“In order to dismantle racism, we need to understand how race was constructed to begin with. Critical race theory helps us to do this and to become more aware of the ways in which racism and racial bias has become embedded in our thinking and our institutions so we can undo that and create a more just and equitable society.”
Asian American history is filled with violence, imperialism, xenophobia, and discrimination. Although the truth may be uncomfortable and it may be ugly, it is still the truth, Kwoh maintains. “Its important to tell the truth. Because if you don’t tell the truth, then when people find out about what really happened, there’s more disillusionment with the system that didn’t tell them the truth.”
All three people we interviewed agree the importance of teaching AAPI history in schools is unquantifiable. Asian Americans have long contributed to the cultural, technological, and political advancements in American history. Nothing is more American than a beautifully diverse, innovative, and resilient group of people.
“Yet so much of Asian America is excluded and even erased from American history. Asian American history is American history – full stop. Our stories need to be told, our history needs to be learned, and our contributions need to be celebrated,” said Nguyen.
Umemoto believes the erasure of Asian American contributions to American society is now culminating in the violence and anti-Asian hate we continue to see.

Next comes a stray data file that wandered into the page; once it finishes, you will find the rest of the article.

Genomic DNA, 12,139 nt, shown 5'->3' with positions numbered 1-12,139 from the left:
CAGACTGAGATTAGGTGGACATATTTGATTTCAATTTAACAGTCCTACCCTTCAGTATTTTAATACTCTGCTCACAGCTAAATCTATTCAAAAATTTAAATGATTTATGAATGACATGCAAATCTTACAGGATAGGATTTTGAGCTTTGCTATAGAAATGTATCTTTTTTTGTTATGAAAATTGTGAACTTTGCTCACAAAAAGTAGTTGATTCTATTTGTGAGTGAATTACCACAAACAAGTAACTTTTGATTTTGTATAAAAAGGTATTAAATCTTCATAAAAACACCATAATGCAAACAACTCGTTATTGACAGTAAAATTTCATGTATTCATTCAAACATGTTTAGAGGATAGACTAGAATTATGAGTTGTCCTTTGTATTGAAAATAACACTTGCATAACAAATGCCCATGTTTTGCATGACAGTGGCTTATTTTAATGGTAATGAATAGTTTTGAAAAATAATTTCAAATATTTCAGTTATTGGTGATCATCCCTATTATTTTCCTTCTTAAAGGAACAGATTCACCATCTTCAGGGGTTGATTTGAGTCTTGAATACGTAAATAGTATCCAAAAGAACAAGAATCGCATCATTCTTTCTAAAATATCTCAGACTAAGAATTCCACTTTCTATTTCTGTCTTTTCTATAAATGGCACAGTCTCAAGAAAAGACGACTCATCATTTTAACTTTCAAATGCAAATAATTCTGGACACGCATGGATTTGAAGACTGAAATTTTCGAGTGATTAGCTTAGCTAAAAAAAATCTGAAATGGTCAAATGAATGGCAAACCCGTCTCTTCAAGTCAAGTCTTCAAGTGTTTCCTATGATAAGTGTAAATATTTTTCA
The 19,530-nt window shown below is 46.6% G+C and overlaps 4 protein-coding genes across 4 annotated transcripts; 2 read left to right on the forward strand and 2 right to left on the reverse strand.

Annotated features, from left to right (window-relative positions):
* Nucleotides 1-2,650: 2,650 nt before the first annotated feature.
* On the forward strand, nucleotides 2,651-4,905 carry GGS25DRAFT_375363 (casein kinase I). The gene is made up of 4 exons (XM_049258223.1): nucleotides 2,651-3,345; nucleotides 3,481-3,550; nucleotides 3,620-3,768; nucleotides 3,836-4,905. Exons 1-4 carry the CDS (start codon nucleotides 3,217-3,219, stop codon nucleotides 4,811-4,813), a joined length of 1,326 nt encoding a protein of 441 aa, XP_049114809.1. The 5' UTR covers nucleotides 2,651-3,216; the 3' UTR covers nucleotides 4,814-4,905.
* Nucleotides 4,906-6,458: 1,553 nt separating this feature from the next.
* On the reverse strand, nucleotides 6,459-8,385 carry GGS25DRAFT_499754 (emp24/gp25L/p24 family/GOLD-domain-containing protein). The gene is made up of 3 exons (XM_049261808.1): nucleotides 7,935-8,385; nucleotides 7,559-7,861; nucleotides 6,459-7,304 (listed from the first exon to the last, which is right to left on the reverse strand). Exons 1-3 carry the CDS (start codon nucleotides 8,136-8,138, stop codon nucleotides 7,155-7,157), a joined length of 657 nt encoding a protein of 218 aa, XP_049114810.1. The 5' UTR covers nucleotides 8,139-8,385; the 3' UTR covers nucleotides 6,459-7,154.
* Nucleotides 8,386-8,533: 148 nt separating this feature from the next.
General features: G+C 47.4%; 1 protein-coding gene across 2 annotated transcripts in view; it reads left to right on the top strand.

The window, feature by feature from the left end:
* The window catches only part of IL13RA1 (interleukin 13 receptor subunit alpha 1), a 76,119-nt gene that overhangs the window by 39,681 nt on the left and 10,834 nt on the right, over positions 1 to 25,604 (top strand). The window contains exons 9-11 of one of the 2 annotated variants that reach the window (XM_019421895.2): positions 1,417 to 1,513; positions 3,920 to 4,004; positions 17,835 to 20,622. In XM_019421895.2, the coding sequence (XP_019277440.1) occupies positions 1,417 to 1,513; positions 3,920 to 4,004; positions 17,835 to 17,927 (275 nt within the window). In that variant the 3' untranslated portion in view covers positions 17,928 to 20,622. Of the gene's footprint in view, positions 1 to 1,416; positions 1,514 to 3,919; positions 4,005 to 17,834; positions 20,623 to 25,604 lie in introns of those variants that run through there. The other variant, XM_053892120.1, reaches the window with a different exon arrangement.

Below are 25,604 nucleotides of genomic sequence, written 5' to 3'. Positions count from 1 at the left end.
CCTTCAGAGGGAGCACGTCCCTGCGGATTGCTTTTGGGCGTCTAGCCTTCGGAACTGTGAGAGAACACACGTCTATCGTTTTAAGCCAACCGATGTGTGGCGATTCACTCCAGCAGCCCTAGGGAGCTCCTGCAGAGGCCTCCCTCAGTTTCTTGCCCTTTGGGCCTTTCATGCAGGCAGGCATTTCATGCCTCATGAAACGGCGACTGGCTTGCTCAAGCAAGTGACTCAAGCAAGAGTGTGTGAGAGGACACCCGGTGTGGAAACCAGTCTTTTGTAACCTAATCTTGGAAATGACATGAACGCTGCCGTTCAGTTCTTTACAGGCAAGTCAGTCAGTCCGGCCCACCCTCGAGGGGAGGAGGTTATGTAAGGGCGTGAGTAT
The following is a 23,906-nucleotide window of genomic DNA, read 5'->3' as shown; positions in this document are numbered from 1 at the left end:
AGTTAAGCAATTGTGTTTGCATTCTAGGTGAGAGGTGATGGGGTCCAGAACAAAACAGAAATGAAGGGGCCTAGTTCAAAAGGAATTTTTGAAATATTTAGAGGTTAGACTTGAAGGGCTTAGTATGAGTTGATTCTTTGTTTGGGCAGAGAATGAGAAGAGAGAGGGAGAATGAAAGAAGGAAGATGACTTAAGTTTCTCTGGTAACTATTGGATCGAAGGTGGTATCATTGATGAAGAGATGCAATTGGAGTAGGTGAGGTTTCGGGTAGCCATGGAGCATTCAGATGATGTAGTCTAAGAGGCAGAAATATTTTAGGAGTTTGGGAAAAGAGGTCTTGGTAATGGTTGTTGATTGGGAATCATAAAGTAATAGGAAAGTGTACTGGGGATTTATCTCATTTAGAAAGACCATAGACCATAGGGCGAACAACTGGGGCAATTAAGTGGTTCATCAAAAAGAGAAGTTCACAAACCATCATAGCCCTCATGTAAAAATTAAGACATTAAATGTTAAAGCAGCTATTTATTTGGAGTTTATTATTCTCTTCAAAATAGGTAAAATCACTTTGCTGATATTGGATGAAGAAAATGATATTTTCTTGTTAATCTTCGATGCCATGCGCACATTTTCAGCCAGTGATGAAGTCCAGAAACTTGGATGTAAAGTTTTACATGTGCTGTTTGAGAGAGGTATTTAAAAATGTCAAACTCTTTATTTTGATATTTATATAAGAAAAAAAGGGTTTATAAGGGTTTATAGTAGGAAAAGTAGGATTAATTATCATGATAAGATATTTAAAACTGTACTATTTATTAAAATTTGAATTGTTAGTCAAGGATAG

“Ignorance about who we are has been fatal, as we’ve seen with the rise in anti-Asian hatred and violence during the pandemic,” she said. “If we don’t even have a basic understanding of one another, how can we create an inclusive, democratic society where we can all belong and work together?”
“For American to better know the history of this country, they must know the history of Asian and Pacific Islanders in America,” Nguyen added.
Kwoh sees a connection between the lack of Asian American history in our schools and the stereotypes that persist about the community.
“When there is no history, there’s apt to be stereotypes. So when bad things happen, people believe bad stereotypes.”
“The stereotyping that Asians often confront are the perpetual foreigner: we’re always the foreigners, so we’re not real Americans and we can be treated in different ways.”
For example, Kwoh describes how although Japanese Americans were forced into internment camps, none were convicted of espionage, unlike some European Americans. “We were treated as the foreigner.”
Similarly, “Vincent Chin was seen as the foreigner building cars and taking jobs away from people in Detroit.”
“And then the model minority myth is another myth that is often thrown at us. Why teach Asian American ethnic studies? You guys are the model minority you don’t have a very big problem. Other groups have big problems. That’s a myth that slows down our ability to teach the truth.”
Kwoh describes an inspiring story in Inglewood, a town neighboring Los Angeles. When meeting a Black school board member there, “the first thing she said to me was: do you know we have less than 1% of Asian students in our school system?”
“But then she said because the anti-Asian violence, it doesn’t matter, I think we should bring your resources into the schools. So in September she has set up a school training for all their teachers, all their K-8 teachers, and all their history teachers so they can understand all the resources we have, all the lesson plans we have.”